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It is unfortunate that many companies need the same sysadmin jobs carried out

27 January 2014 21:50

It is unfortunate that I've been exposed to several companies that all need the same kind of problems solving, again and again:

  • Imaging systems. Quickly.
  • Configuring MySQL & Postgres replication and fail-over.
  • Configuring local users.
  • Solving the problem of distributing usernames/passwords to 500+ client-systems within a team.

A lot of these are solved problems, yet they seem to keep cropping up. I guess the fact I've done some of these things more than once means I'm the local-expert, so that's why I get asked. But still..

There was a time when I thought my Debian Administration site would help solve these kind of problems; that writing documentation would encourage people to do things properly. Certainly it has helped me, and some other people are greatful, but it didn't do enough to help.

I'm not sure if the problem is that my documentation is a little ideosyncratic, isn't good enough, or isn't reaching the right kind of people. I suspect a combination of that and scale - You can't walk somebody though the idea of setting up a ten-node database-cluster, they need to suffer, they need to break things, they need to sweat on Christmas Day, at 5AM, as everything goes to hell. Then the next time they'll do it properly.

I'd love to take the time to write out recipes in Salt, Ansible, Puppet, Chef, CFengine, Slaughter, whatever, and support them.

Remote. Automated. System management.

Throw in monitoring of metrics, security fixes, and reporting and there's probably a valuable service there.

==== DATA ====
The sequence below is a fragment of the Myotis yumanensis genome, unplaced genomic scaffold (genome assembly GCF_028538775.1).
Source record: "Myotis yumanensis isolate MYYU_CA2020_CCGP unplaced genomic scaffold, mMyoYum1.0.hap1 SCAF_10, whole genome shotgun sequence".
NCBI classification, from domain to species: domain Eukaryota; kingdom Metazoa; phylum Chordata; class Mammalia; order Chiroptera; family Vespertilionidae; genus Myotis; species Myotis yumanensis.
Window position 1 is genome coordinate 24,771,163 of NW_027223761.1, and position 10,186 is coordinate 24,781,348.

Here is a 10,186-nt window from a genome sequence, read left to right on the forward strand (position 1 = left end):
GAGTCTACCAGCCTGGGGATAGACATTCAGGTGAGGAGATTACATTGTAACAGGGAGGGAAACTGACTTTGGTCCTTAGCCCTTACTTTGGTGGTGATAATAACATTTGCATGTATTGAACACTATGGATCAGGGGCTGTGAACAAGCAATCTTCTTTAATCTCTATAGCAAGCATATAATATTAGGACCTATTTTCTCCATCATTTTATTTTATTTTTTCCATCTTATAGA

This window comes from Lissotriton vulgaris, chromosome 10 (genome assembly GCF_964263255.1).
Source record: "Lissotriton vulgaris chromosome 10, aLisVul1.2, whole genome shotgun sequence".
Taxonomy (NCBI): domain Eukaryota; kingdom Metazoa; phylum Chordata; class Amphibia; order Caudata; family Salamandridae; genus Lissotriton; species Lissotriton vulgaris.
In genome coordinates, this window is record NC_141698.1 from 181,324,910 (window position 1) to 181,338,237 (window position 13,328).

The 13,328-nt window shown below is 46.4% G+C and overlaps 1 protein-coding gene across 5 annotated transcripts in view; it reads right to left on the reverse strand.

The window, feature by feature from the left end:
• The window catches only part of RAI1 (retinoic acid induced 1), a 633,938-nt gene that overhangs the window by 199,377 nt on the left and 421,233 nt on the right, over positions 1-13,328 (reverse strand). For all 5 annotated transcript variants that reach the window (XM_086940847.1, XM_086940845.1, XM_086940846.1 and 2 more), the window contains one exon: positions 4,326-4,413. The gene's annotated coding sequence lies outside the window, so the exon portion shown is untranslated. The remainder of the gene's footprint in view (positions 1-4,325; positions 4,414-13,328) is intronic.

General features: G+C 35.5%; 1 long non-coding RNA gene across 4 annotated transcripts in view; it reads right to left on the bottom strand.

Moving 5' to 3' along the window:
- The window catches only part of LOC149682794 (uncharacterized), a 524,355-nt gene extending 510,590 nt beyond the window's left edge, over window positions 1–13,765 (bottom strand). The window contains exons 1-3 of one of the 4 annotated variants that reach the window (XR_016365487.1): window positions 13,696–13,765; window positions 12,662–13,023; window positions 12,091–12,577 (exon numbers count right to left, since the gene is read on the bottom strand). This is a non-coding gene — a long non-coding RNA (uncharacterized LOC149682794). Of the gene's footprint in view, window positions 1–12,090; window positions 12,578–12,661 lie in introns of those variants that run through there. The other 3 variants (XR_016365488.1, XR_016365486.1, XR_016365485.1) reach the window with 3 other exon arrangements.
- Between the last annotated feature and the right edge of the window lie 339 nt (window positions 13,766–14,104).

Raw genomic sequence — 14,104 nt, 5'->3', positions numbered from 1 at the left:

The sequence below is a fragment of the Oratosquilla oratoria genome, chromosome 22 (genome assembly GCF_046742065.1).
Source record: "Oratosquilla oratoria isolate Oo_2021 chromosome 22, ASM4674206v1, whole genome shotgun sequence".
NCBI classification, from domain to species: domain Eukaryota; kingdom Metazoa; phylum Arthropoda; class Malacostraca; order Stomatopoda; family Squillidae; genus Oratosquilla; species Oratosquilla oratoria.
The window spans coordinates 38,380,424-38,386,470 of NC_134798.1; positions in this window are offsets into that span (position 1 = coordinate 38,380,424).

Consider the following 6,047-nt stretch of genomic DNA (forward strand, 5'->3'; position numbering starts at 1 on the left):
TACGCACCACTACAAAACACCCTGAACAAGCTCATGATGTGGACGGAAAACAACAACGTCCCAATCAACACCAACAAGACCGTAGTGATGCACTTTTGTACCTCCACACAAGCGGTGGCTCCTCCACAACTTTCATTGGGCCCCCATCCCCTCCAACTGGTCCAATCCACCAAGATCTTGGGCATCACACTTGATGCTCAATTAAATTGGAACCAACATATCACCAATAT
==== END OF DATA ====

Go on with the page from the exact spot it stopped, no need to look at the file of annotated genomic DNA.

It probably can't happen though, for three main reasons:

  • The people that need it don't know they need it. They're fighting fires, they know it is important and they will fix things "soon", but other work takes priority.
  • The people that are tempted will baulk at the idea of unknown code from an external source running on their system(s).
  • Companies managed by one sysadmin will wonder why they need more help, because "everything is working, right?".

I did recently write some policies for setting up a two-node Master-Slave MySQL setup, with reporting, monitoring, and custom SMS-based alerts. I guess I'm wondering if I can be cheeky and sell the same work twice. ;)



Comments on this entry

icon Steve Kemp at 16:27 on 29 January 2014

I do not have a recipe for Postgres at the moment, having no systems that use it.

(These days I manage a couple of toy MySQL deployments, but no psql.)

icon Maciej at 16:19 on 29 January 2014

I was using a guide for PostgreSQL replication (http://debian-administration.org/article/677/) but implementing it in chef for many separate sets it is not such easy. Do you have any interesting chef cookbooks which make it easier?

icon Steve Kemp at 16:01 on 28 January 2014

We did something like that for Symbiosis at Bytemark.

Symbiosis is a collection of packages that pulls in Apache, dovecot, and similar related services and configures them all to work in a consistent fashion.

i.e. You could create a directory tree like this, and everything would work as you'd expect: